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Farm-fresh Yarn

How did that skein of yarn in a farmer’s booth get so dreamy? Through years of sampling, listening to knitters, and collaborating with mills. One shepherd shares the journey to her perfect yarn.

Anne Sammons Apr 18, 2024 - 7 min read

Farm-fresh Yarn Primary Image

It took several experiments for Anne Sammons of Leaf Livestock to create her dream yarn. This one combines combed top from one mill with a semiworsted spinning process at another. Photos by Anne Sammons/Leaf Livestock

There’s nothing better than a fresh-from-the-mill delivery of farm yarn. The satisfaction of about 2 years of work reveals itself as I open the box. Shepherds who create farm yarn know how special this moment is. Many of you who create with farm yarn can also relate.

That yarn starts in the hot summer months as we bale hay. It continues in the coldest months as we keep our sheep waterers thawed. Most sheep breeds take a full year to grow a fleece with a staple long enough to make yarn. Did you know mills need at least a 3½-inch staple length to create yarn? The shearers shear, the shearing team skirts, bags and tags, the shepherds skirt some more. Finally, the wool is packaged for delivery to the mill. Then the waiting starts. I’ve waited up to a full year for yarn to return from the mill to the farm, where I dye it in a range of colors.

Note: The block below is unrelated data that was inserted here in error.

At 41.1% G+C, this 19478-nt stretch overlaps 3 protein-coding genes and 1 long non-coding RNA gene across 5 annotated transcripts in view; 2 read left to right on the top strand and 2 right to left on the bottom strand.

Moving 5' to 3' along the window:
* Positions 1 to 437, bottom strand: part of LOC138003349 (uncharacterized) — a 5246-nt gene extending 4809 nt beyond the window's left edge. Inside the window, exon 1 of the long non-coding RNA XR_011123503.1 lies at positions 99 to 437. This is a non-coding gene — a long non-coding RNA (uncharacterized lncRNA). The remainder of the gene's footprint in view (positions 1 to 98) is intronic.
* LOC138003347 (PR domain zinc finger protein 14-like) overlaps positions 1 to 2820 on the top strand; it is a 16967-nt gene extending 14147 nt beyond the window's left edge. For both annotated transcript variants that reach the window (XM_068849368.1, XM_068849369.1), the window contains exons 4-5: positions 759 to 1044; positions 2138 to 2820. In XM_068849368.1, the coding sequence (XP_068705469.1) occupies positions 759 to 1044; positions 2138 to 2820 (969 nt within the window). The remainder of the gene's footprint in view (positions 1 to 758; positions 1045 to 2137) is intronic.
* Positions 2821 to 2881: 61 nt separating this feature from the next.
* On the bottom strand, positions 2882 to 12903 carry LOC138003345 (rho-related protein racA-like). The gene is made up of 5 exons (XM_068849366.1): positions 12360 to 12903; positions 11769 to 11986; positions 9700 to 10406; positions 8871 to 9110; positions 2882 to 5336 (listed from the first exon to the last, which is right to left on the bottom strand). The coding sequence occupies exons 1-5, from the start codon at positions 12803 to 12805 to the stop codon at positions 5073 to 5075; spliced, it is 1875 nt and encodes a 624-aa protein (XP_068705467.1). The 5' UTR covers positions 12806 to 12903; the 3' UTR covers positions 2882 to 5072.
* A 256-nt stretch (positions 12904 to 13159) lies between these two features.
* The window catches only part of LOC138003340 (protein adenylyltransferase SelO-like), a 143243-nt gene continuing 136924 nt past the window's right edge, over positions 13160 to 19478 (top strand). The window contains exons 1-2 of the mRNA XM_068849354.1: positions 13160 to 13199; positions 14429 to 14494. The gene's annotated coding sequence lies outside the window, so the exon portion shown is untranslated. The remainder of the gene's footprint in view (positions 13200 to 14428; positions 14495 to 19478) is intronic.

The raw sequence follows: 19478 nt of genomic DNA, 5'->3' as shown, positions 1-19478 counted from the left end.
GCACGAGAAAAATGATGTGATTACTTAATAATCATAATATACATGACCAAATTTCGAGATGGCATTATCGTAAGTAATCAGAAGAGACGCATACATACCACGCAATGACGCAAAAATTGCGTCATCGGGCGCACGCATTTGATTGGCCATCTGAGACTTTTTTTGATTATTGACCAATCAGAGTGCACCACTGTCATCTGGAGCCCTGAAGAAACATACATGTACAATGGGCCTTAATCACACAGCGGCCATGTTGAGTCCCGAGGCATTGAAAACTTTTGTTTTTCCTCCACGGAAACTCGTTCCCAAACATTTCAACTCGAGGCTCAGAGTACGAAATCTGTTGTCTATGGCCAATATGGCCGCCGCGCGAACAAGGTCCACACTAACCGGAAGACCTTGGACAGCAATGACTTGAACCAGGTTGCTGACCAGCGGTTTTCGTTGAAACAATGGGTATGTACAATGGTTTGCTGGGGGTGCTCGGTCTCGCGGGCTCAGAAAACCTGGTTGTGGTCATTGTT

Decisions and Worries

Really, though, there’s so much more than waiting. Many decisions go into making farm yarn. Should I have the mill make DK, sport, worsted, or a different weight? Is 3-ply or 2-ply a better option? Should I make 4-ounce skeins or 2-ounce skeins? Wait, what about 100-gram skeins? I had no idea what kind of yarn customers would prefer.

When I started making farm yarn, I was a new spinner and weaver with very little personal experience with yarn, so this was a straight-up learning curve. I didn’t know what ply or weight yarn I preferred to create with, and this added to my uncertainty of what yarn to order. This is where forging a relationship with the miller is important! Five years ago when I was a novice at making farm yarn, I asked a lot of questions. Fortunately, the millers graciously guided me.

Yellow, green, and blue yarn with silk fiber blended in. A nearby mill combined wool from Leaf Livestock with colorful silk to create this bright confetti yarn.

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